Friday, December 24, 2010

Life As We Knew It

What do you do once you've lived through the end of the world? 

You write a book review. 

This one will be short and sweet.  In Susan Beth Pfeffer's belletristic YA novel, sixteen year old diarist Miranda Evans and her family survive volcanoes, blizzards, a deadly flu epidemic, and near-starvation, outliving nearly all their neighbors and presumably their extended family as well.  Premise:  An asteroid hits the moon, knocking it closer to the earth and setting off a series of natural disasters that pretty well wipe out most of the humans on the planet, and presumably most other terrestrial species as well.  It's a survival story, pure and simple, and the interest for readers - especially young ones - will lie in how Miranda and her family deal with an increasingly less "convenient" lifestyle and how they slowly become more resourceful, determined, and cohesive in the face of catastrophe after catastrophe.

Pfeffer's prose moves along smoothly, with evenhanded pacing and short chapters keeping the action at the fore, although one must consciously suspend disbelief that a 16 year old is describing these calamitous events with such seamless clarity, on a series of makeshift diary pages, and on the very day they're happening.  And of course, character development takes a back seat to such a stimulating plot, although events do eventually conspire to force both Miranda and her younger brother, Jonny, to mature while the crisis brings out the best in the relatively static characters of Miranda's mom and her older brother, Matt. 

I think that's almost enough said about the book.  Except to say that I chose it because it was noted over and over again by local teens as a favorite novel and I wanted to see what all the fuss was about.  AND that as I web-surfed to provide you with links for this post, I discovered that Pfeffer's produced two additional "Moon Crash" books since 2006, one set concurrently but in NYC rather than Pennsylvania, and the other a sequel uniting the protagonists of both novels, to be published in paperback this spring.  Now why'd she have to go and write a series?  Guess I've got two of my January reads lined up, as apparently I have grown fond of this plucky family after all...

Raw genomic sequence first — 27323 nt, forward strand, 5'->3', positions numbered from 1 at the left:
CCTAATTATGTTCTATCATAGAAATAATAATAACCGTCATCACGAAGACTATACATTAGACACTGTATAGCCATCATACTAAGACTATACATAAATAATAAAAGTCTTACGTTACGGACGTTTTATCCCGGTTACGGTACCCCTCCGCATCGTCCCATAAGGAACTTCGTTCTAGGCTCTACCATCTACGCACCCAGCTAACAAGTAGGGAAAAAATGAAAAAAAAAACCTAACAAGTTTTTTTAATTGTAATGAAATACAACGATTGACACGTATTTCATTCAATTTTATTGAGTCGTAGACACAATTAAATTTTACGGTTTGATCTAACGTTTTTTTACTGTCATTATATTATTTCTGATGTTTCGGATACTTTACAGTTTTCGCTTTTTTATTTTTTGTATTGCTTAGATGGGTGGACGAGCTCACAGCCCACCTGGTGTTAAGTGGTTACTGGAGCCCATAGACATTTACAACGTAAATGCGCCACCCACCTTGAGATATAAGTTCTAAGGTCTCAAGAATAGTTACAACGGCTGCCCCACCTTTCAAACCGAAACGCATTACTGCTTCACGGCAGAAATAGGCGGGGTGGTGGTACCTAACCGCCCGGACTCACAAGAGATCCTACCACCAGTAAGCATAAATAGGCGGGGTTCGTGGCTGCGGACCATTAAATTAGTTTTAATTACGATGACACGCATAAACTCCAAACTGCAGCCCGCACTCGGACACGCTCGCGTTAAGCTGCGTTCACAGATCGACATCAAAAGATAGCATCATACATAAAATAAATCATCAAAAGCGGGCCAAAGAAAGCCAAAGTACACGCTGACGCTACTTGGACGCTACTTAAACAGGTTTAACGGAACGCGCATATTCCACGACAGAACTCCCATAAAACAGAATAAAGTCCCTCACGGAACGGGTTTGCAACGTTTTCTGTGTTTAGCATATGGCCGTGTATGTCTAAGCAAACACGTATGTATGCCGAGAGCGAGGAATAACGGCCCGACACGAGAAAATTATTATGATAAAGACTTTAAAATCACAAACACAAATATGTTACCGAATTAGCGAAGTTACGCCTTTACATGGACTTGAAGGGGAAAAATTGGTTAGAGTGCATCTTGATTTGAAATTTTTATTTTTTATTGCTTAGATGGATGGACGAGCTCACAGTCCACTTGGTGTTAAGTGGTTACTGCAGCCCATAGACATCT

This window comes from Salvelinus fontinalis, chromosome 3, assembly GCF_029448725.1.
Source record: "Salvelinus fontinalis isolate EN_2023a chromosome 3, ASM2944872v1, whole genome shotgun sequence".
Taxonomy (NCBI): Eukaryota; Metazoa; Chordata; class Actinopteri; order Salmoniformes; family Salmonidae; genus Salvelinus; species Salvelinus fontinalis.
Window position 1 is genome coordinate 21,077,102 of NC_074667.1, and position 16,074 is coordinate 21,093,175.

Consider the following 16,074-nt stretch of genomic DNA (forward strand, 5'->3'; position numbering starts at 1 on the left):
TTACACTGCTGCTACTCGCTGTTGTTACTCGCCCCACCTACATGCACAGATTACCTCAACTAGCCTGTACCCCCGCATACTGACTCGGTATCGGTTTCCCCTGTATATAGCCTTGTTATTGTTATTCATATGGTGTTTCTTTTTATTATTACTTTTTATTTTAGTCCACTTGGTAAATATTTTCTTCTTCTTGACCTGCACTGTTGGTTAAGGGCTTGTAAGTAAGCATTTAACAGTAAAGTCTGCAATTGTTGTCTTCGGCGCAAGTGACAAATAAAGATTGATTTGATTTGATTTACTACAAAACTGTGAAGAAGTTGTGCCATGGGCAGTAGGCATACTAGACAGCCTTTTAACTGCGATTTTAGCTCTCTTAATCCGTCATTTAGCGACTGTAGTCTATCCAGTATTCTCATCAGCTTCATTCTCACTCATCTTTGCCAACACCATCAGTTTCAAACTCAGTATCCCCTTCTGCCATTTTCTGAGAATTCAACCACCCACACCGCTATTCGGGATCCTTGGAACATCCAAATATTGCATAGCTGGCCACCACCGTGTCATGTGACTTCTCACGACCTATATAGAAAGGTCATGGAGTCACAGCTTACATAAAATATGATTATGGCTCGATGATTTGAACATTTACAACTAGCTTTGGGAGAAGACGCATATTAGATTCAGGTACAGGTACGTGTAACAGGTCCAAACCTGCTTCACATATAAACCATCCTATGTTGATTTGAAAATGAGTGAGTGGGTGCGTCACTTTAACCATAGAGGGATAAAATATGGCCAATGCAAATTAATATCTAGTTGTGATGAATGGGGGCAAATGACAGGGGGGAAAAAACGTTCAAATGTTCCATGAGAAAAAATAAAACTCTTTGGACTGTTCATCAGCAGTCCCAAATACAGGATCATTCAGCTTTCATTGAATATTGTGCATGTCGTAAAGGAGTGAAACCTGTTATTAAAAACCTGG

Action:  Hoo, dogies.  It's just gotta be about canned goods. 
See, the family here survives mainly due to mom's quick decision to go shopping the day after the moon-shift and buy all the non-perishables she and her kids can get their hands on.  Her insistence on preparedness and frugality keeps them alive for much of the book.

So:  1.  I'll take a load of canned goods/non-perishables to the food bank.  (Baby, it's cold outside, snowing even.)  2.  I'll check our emergency preparedness kits and update them. (And maybe even our fire extinguishers too...)  A little for the world, a little for us.  And practical.


(MFB was definitely the Evans family's motto too, and it served them well.)  What's MFB?  It's More 'Fail Better'.  See my 'pinecone turkeys' blogpost from 11/24/10.  (With a tip of the ill-fitting hat to Samuel Beckett.)

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